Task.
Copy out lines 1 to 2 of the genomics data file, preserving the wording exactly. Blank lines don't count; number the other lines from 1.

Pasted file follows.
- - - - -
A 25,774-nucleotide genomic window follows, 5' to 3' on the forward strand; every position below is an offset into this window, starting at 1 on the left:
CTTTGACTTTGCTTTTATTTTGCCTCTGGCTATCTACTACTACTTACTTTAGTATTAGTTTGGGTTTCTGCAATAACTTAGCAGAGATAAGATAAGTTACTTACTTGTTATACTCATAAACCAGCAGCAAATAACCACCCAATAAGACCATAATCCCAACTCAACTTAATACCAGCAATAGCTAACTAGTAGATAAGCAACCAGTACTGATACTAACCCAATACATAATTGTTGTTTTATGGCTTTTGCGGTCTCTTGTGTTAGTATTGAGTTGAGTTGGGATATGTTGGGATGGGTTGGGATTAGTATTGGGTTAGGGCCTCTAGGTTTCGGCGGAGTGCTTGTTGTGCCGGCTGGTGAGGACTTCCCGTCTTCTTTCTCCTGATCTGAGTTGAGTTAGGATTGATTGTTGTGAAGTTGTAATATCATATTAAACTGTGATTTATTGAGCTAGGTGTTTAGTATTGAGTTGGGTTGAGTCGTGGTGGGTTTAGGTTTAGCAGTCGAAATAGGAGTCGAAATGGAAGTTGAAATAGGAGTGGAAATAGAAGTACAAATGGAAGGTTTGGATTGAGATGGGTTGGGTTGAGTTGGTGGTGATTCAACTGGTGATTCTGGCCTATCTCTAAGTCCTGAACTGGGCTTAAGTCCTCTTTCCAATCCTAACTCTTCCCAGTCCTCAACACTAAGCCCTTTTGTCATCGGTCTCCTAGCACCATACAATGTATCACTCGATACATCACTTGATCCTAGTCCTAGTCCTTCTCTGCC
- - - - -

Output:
A 25,774-nucleotide genomic window follows, 5' to 3' on the forward strand; every position below is an offset into this window, starting at 1 on the left:
CTTTGACTTTGCTTTTATTTTGCCTCTGGCTATCTACTACTACTTACTTTAGTATTAGTTTGGGTTTCTGCAATAACTTAGCAGAGATAAGATAAGTTACTTACTTGTTATACTCATAAACCAGCAGCAAATAACCACCCAATAAGACCATAATCCCAACTCAACTTAATACCAGCAATAGCTAACTAGTAGATAAGCAACCAGTACTGATACTAACCCAATACATAATTGTTGTTTTATGGCTTTTGCGGTCTCTTGTGTTAGTATTGAGTTGAGTTGGGATATGTTGGGATGGGTTGGGATTAGTATTGGGTTAGGGCCTCTAGGTTTCGGCGGAGTGCTTGTTGTGCCGGCTGGTGAGGACTTCCCGTCTTCTTTCTCCTGATCTGAGTTGAGTTAGGATTGATTGTTGTGAAGTTGTAATATCATATTAAACTGTGATTTATTGAGCTAGGTGTTTAGTATTGAGTTGGGTTGAGTCGTGGTGGGTTTAGGTTTAGCAGTCGAAATAGGAGTCGAAATGGAAGTTGAAATAGGAGTGGAAATAGAAGTACAAATGGAAGGTTTGGATTGAGATGGGTTGGGTTGAGTTGGTGGTGATTCAACTGGTGATTCTGGCCTATCTCTAAGTCCTGAACTGGGCTTAAGTCCTCTTTCCAATCCTAACTCTTCCCAGTCCTCAACACTAAGCCCTTTTGTCATCGGTCTCCTAGCACCATACAATGTATCACTCGATACATCACTTGATCCTAGTCCTAGTCCTTCTCTGCC